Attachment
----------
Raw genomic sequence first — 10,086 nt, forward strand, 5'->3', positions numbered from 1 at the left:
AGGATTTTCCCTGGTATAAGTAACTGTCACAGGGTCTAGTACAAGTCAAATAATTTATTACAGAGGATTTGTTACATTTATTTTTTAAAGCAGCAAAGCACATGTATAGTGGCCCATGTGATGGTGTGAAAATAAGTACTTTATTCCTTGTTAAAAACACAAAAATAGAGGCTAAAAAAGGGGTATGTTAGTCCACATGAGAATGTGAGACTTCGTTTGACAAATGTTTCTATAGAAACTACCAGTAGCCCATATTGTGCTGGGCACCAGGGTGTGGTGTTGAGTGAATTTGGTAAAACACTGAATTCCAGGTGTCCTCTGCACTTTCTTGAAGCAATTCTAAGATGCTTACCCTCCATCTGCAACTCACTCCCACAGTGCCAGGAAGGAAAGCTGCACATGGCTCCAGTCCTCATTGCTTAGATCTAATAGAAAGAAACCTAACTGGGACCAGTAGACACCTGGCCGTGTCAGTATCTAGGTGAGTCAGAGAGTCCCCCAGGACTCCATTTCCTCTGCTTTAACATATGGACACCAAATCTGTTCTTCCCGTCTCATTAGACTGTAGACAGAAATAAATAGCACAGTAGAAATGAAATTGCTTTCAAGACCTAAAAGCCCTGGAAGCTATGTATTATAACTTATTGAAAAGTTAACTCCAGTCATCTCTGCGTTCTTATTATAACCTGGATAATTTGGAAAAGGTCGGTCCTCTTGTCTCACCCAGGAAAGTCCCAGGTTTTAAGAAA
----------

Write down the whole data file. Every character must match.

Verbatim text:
Raw genomic sequence first — 10,086 nt, forward strand, 5'->3', positions numbered from 1 at the left:
AGGATTTTCCCTGGTATAAGTAACTGTCACAGGGTCTAGTACAAGTCAAATAATTTATTACAGAGGATTTGTTACATTTATTTTTTAAAGCAGCAAAGCACATGTATAGTGGCCCATGTGATGGTGTGAAAATAAGTACTTTATTCCTTGTTAAAAACACAAAAATAGAGGCTAAAAAAGGGGTATGTTAGTCCACATGAGAATGTGAGACTTCGTTTGACAAATGTTTCTATAGAAACTACCAGTAGCCCATATTGTGCTGGGCACCAGGGTGTGGTGTTGAGTGAATTTGGTAAAACACTGAATTCCAGGTGTCCTCTGCACTTTCTTGAAGCAATTCTAAGATGCTTACCCTCCATCTGCAACTCACTCCCACAGTGCCAGGAAGGAAAGCTGCACATGGCTCCAGTCCTCATTGCTTAGATCTAATAGAAAGAAACCTAACTGGGACCAGTAGACACCTGGCCGTGTCAGTATCTAGGTGAGTCAGAGAGTCCCCCAGGACTCCATTTCCTCTGCTTTAACATATGGACACCAAATCTGTTCTTCCCGTCTCATTAGACTGTAGACAGAAATAAATAGCACAGTAGAAATGAAATTGCTTTCAAGACCTAAAAGCCCTGGAAGCTATGTATTATAACTTATTGAAAAGTTAACTCCAGTCATCTCTGCGTTCTTATTATAACCTGGATAATTTGGAAAAGGTCGGTCCTCTTGTCTCACCCAGGAAAGTCCCAGGTTTTAAGAAA